How Vista Stacks Up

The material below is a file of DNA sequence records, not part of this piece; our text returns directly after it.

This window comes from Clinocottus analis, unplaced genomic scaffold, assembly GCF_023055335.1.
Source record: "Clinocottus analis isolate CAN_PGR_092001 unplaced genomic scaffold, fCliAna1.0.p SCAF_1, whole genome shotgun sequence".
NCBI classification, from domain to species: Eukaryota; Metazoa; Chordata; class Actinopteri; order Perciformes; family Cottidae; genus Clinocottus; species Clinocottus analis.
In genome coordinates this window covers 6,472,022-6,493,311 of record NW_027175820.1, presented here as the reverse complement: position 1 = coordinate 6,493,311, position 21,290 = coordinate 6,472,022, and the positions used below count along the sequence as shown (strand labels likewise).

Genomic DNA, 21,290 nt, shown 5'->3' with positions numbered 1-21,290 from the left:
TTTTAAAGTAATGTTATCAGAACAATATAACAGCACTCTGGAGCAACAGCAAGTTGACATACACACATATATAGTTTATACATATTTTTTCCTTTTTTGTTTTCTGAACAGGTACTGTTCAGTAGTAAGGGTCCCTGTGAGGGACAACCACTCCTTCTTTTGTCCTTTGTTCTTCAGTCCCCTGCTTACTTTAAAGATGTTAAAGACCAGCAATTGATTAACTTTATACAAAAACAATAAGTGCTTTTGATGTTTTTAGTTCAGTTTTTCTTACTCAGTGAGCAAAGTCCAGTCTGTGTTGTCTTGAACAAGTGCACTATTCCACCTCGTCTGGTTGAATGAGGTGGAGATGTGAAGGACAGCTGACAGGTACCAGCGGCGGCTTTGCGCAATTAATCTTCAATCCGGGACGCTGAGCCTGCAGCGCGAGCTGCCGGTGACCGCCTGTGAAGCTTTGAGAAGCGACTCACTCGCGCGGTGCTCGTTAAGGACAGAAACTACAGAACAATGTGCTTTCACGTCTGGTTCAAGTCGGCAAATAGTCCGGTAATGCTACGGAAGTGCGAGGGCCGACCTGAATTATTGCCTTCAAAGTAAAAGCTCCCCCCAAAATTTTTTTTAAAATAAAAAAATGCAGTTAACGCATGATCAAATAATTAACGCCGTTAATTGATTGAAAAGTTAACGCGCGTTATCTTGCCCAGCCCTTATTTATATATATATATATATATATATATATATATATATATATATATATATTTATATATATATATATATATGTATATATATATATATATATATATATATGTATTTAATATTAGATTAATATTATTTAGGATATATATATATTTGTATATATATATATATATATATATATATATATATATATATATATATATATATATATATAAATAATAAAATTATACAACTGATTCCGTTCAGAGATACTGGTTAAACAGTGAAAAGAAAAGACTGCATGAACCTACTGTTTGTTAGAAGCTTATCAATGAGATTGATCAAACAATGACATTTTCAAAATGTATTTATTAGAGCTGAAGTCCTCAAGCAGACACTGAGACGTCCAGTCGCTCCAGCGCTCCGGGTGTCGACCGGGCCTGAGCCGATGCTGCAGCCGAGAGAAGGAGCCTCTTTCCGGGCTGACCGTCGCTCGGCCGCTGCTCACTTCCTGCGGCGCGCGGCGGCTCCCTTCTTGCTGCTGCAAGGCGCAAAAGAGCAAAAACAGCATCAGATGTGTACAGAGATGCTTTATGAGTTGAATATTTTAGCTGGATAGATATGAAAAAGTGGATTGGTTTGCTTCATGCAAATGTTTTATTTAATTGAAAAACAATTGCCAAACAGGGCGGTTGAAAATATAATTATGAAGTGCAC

Jones also compared Vistas performance with the number of embarrassments Windows XP suffered in its first six months. According to Jones, when Windows XP shipped, there were already three vulnerabilities in Internet Explorer that had been disclosed and fixed three weeks previously. Consequently, new users needed to apply an IE patch immediately to address those. Microsoft fixed a total of 36 vulnerabilities (including the three mentioned above) during the first six months the product was available. Twenty-three of the vulnerabilities were rated high severity in the NVD. At the end of the six-month period, three publicly disclosed vulnerabilities did not yet have a patch available from Microsoft, two of which (CVE-2002-0189 and CVE-2002-0694) were rated high severity by NIST. The other was rated low severity."So, with respect to its predecessor product, Windows Vista seems to have a better initial 90 days, with one-third as many vulnerabilities fixed and with both Windows Vista and Windows XP having only two high-severity issues outstanding at the end of the six-month period," Jones wrote in the report.The most serious of Vistas unfixed vulnerabilities is that the operating system implements a Teredo address without user action upon connection to the Internet. This is a problem Symantec raised in March about Microsofts use of the proprietary IP tunneling protocol, used to transition to IPv6 from IPv4. The issue with Teredo, according to Oliver Friedrichs, director of emerging technologies for Symantec, based in Cupertino, Calif., is that many firewalls and intrusion detection systems are not Teredo-aware. "Theyre not familiar with the protocol or how to decapsulate the protocol. That means, for one, when were talking about a firewall, Teredo may allow attacks to circumvent or bypass the firewall," Friedrichs said at the time. To read more about the concerns raised by Symantec about Vistas use of Teredo, click here. Microsoft is pointing proudly to Vistas security performance, particularly given that its client is the first to go through its secure development life-cycle process. That process involves the creation of a threat model for each new feature, along with vetting by outsider security researchers. "From the start, with Windows Vista, we said for any new feature in the product were going to first of all start with a threat model," Wilson said. "Every feature had to have a threat model. When developing you have to say, What are the things you have to do if a bad guy was going to exploit [a feature]? Evaluating threat models, thats brand-new in Vista." Microsoft also hired a "significant number" of third-party security researchers to come onto campus in 2006, Wilson pointed out. They were given access to source code and told to hammer away at vulnerabilities. Many of those researchers went on to present findings at the Black Hat security conference. Also at Black Hat in July 2006, Microsoft gave a copy of the Vista beta to participants, inviting them to find vulnerabilities. "We think the big difference was a hard-core focus on doing the right thing from an engineering standpoint end-to-end on the product, and using third-party researchers to look at it," Wilson said. UAC (User Account Control) is one example of how a feature was changed in reaction to its threat model. Microsoft painted a scenario where if the user is running as a standard user and wants to do an administrative action, he or she will get a prompt to proceed as an administrator. Early threat models posed the question, What would happen if somebody spoofed the user into thinking he or she was typing passwords into the system, but in fact the user was actually giving a third party the log-in and password? "We determined that the prompt needed to happen on a secure desktop, where the code cant run where the user interface is spoofed," Wilson said. "Thats one example of [Microsoft creating] a threat model, saying, Hey, could somebody spoof that dialogue? The answer was we saw the potential, so we did a change to the code to make sure that threat couldnt happen." In related news, security blogger Ryan Naraine blogged on June 20 about Microsoft having silently fixed vulnerabilities in its bulletinswhat he called "a controversial practice that effectively reduces the number of publicly documented bug fixes (for those keeping count) and affects patch management/deployment decisions." However, Cherry of Directions on Microsoft couldnt get excited about the issue. "I dont understand what the surprise is about. Microsoft is continually finding things in the code, and they fix them. And so, if nobodys reported it yet, I dont see the harm in why they have to tell somebody theyre there. And when they get to a service pack, they always have told us whats in it. [They have] a large list of what fixes are there. There will always be some that youve never heard a whisper about."
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